380 500 million eggs — that’s the number of them now being recalled. We’re often asked about the price of local food compared to those found at the supermarket, and this latest recall perhaps helps to reframe the question to: How is it that industrial food can be produced and made available so cheaply? The hidden and not-so-hidden costs are many, and salmonella is just one of them.
Two recent interviews further explore the issue of cost. One with Michael Pollan, with prescient timing, asks “A Dozen Eggs for $8?“
WSJ: Is eating well just an indulgence for people who can afford it?
Mr. Pollan: If you’re in the supermarket buying organic versus not buying organic, you are going to spend more. But buying food at the farmer’s market, if you compare it to the prices at Safeway for stuff that’s in season, it actually beats the prices in my experience. People shouldn’t assume that they are going to go broke at the farmer’s market.
WSJ: What do you wish people here understood about their food that they don’t now?
Mr. Pollan: We’ve been conditioned by artificially cheap food to be shocked when a box of strawberries costs $3.
But it’s important to know that farmers aren’t getting wealthy. When you see strawberries being sold for $1 a box, picture the kind of labor it takes to pick those strawberries and the kind of chemicals it takes to produce those kinds of strawberries without hand weeding.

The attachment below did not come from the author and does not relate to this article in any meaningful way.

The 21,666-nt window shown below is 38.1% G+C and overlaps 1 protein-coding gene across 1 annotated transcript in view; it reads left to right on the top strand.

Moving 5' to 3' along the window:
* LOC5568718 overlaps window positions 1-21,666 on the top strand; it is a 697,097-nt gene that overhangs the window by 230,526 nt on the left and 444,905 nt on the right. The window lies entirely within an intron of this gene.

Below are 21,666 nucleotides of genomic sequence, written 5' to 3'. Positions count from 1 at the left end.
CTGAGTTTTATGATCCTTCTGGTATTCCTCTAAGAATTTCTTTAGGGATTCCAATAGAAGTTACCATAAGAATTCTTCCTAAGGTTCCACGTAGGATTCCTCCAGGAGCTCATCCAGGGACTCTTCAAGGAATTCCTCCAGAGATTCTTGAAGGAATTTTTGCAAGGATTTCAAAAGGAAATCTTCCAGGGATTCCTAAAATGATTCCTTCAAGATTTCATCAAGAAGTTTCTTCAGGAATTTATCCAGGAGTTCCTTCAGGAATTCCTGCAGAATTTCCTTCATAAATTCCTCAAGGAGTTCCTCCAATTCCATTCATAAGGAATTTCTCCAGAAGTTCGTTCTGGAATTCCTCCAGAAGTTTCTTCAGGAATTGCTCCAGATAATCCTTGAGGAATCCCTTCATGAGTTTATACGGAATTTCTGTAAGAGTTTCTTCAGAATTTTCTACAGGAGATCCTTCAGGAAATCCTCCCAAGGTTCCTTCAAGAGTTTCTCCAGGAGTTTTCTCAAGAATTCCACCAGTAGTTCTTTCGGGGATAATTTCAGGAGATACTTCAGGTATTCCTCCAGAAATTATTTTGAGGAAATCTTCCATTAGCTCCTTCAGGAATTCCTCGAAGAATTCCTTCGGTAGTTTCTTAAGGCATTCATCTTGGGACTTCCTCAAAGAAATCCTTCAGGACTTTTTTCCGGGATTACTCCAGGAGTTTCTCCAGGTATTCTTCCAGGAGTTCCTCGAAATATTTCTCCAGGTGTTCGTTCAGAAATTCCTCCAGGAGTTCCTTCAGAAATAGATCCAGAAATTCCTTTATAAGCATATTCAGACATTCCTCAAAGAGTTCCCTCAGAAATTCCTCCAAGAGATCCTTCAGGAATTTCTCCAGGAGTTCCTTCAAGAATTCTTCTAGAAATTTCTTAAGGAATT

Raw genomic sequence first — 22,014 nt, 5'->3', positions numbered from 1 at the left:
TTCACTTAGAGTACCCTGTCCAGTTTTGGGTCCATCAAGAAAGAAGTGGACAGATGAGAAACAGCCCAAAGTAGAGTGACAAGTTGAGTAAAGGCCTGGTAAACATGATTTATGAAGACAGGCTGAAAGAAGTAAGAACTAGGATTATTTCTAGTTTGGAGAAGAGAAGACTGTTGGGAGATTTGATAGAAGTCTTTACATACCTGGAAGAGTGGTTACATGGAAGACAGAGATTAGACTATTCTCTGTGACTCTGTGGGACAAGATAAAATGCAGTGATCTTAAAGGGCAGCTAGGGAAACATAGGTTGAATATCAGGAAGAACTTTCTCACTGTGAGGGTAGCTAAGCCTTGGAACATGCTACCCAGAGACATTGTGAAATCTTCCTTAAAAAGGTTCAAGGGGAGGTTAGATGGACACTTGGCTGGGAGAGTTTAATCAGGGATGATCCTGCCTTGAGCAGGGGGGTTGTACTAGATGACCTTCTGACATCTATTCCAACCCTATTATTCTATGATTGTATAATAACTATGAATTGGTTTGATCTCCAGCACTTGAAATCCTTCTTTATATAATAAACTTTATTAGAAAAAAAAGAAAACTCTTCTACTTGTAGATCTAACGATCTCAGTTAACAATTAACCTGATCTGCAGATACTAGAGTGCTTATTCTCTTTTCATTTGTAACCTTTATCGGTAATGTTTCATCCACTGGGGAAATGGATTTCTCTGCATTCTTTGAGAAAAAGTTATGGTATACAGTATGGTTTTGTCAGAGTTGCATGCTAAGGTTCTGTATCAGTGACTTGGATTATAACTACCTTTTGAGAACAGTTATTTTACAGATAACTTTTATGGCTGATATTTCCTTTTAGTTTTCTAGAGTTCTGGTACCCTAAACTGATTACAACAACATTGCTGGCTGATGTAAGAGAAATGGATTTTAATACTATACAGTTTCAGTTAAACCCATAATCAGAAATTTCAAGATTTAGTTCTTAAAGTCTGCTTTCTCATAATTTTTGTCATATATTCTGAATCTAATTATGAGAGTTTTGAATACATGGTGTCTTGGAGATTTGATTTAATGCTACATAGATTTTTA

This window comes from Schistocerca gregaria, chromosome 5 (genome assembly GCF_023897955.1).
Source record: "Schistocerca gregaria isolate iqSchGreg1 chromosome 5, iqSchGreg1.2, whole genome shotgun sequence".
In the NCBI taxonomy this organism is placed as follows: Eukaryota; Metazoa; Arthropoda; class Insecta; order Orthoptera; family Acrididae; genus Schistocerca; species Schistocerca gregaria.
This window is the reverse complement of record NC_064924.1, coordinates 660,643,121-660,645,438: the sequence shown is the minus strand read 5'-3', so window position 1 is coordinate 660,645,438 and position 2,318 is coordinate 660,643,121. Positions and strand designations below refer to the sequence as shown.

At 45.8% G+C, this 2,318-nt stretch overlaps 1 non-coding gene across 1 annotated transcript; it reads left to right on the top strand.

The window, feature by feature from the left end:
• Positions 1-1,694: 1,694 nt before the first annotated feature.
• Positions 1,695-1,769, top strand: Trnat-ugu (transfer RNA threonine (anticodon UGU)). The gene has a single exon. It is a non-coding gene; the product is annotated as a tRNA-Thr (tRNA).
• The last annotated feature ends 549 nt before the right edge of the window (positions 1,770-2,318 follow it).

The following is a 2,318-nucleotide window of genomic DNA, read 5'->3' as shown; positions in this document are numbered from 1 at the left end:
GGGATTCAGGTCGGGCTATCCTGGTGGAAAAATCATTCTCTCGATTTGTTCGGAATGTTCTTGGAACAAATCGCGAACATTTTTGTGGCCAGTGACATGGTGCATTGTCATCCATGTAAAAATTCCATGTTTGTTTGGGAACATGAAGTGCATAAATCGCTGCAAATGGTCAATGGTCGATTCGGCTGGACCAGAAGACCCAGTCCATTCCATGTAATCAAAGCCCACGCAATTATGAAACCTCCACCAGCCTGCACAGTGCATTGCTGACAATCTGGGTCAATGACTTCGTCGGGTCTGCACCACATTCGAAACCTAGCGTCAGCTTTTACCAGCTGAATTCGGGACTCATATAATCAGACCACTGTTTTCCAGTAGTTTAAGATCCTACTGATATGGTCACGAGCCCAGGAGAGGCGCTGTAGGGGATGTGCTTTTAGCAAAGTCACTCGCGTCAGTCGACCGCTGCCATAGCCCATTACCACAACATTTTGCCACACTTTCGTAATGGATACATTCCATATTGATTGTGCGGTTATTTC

Eight dollars for a dozen eggs sounds outrageous, but when you think that you can make a delicious meal from two eggs, that’s $1.50. It’s really not that much when we think of how we waste money in our lives.
The other, with a program manager at the Intervale Center in Vermont, discusses what goes into producing local meat:
And now for the question we’ve all been waiting to ask … why are local meat prices so high?
I get this question a lot! It’s funny how many people think that all food is the same and perhaps it should all have a comparable price. I know when I shop for a new car or a can of paint I have the understanding that the product that has a higher price is almost always of a higher quality. I’m surprised that more skeptical people don’t wonder how they can buy non-local meat at such a low price.
So why are many local meats priced higher than standard meats at the supermarket? In most cases you’re looking at a superior product: see if you can taste the difference or decide if you derive value from the other attributes like grass fed, humane treatment or paying a VT farmer a better wage.
Processing for a small-scale producer can cost more; slaughtering animals and cutting and wrapping meat is a significant component of the final sale price.
Many grass-fed animals may be carried through the winter on stored feeds before the animal is ready for harvest. That means more money for feed, more time for the farmer and more space taken up in fields or the barn. Compare that to a Midwestern feedlot steer who is fed surplus corn on an accelerated growth plan. Corn is cheap in those parts of the country and, after all, time is money!